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If you are raising capital from a venture capitalist, then you are almost certainly going to have to issue them with preference shares as opposed to ordinary shares. While the rights attaching to preference shares can differ, venture capitalists are most likely to ask for preference shares which attach the following rights:

1x Purchase Price Liquidation Preference

Preference shares will attach a particular type of liquidation preference. In a seed round, a venture capitalist will most likely expect to be issued with shares attaching a 1x purchase price preference. Hence, in the occurrence of a liquidation event (such as a sale of the company), the venture capitalist will receive the amount of money it invested in the company (assuming there are sufficient funds) before ordinary shareholders get anything. If a venture capitalist asks for a higher liquidation preference (for example a 2x purchase price preference which would entitle it to twice the amount of money it invested in the company before ordinary shareholders get anything), you should try to negotiate with them down to a 1x purchase price preference.


If a venture capitalist is issued with non-participating preference shares then it will not be entitled to participate in any surplus funds, once all shareholders have been repaid. While a participating preference share is more advantageous for the shareholder (as it would mean they can participate in the surplus funds) it is not very common for a venture capitalist to ask for this. If they do, you should try to negotiate a non-participating preference share.

Preferential Non-cumulative Dividend

Preference shares generally have a preferential dividend, where on the occurrence of a liquidation event, the preferential shareholders will receive any outstanding dividends before ordinary shareholders are paid anything. Preferential dividends can be cumulative or non-cumulative. While a non-cumulative dividend lapses if it is not declared in respect of a particular year, a cumulative dividend, can be carried over to the next year (and so on) until paid. In seed rounds, venture capitalists generally receive a preferential non-cumulative dividend. Obviously, a cumulative dividend would be better but because this is not typical, if a venture capitalist asks you for a cumulative dividend, you should try to negotiate a non-cumulative dividend instead.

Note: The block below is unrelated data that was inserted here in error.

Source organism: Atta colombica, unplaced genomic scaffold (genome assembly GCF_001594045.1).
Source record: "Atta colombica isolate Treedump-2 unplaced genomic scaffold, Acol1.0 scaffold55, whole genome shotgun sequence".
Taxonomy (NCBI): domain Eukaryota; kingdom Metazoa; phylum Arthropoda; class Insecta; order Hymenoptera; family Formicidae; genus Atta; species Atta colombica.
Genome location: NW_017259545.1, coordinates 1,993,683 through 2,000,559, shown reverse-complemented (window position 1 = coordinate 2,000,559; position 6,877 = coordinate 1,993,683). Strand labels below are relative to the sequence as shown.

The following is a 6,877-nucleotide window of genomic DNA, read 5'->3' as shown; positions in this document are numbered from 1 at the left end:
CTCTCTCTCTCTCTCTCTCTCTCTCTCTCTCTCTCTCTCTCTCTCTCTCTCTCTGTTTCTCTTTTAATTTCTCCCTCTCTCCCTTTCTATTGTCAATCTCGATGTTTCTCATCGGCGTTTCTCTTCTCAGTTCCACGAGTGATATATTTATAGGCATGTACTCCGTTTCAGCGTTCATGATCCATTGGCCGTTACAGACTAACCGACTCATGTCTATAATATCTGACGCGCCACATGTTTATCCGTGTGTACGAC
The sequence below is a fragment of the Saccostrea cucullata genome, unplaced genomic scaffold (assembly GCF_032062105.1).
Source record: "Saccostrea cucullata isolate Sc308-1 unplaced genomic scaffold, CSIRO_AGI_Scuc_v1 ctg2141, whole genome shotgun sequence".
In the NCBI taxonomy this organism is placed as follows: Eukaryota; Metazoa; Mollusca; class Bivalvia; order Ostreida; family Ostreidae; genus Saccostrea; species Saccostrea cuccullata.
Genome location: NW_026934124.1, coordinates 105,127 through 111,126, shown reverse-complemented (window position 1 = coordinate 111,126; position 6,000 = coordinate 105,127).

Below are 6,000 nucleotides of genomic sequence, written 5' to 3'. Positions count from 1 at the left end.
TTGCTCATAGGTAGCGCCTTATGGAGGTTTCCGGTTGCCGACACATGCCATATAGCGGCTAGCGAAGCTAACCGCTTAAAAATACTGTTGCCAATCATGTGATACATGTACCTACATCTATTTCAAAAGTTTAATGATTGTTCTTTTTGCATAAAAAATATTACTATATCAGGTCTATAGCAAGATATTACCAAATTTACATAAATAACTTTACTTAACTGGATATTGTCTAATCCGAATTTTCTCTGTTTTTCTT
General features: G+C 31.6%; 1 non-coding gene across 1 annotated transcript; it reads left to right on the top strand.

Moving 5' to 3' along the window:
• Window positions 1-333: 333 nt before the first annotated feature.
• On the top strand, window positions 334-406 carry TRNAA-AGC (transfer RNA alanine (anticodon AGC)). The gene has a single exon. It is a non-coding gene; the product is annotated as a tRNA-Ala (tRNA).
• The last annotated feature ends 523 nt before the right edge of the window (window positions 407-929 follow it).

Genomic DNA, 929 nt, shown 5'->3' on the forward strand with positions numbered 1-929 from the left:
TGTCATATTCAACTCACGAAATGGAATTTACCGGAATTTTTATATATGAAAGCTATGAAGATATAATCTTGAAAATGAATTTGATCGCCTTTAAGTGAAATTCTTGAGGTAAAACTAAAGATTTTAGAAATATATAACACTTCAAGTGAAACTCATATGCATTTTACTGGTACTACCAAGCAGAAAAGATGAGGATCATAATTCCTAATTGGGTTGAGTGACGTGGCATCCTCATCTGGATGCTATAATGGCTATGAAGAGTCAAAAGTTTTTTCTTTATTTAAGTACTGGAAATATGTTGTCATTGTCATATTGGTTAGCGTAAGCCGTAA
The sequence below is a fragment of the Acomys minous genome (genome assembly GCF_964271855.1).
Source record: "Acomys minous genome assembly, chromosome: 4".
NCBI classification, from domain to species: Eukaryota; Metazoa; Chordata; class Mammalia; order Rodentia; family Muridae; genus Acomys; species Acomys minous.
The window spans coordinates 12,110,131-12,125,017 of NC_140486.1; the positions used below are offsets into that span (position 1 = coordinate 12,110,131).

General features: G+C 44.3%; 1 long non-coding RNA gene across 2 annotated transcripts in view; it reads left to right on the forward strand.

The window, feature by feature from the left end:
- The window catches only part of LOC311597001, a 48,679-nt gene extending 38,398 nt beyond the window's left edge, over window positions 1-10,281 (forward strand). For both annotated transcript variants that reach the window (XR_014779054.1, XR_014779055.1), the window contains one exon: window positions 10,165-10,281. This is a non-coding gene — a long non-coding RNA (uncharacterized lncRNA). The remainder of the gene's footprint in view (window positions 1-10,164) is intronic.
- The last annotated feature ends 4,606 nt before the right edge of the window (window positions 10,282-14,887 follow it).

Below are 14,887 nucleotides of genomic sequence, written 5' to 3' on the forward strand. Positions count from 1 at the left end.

A venture capitalist will usually want the option to convert its preference shares into ordinary shares if it is in its interests to do so. Although it may sound strange, there are occasions when it would be beneficial for a venture capitalist to do so. For more information, please see our article titled: Why would I convert my preference shares into ordinary shares?

Voting Rights

A venture capitalist will almost certainly want voting rights attached to its preference shares so that it can attend and vote at general meetings. Additionally, a venture capitalist will likely also want a board seat, even if it is not a majority investor, to ensure the company is running properly and their investment protected.


When raising external investment, it can be difficult to know what to offer in terms of shares.  If you require any help with capital raising, do not hesitate to contact one of our capital raising specialists to assist with the legal documentation process.

Working on a startup? Download LegalVision’s Startup Manual – a free 60-page manual featuring 10 case studies and tips and tricks from Australia’s leading VCs and startups.


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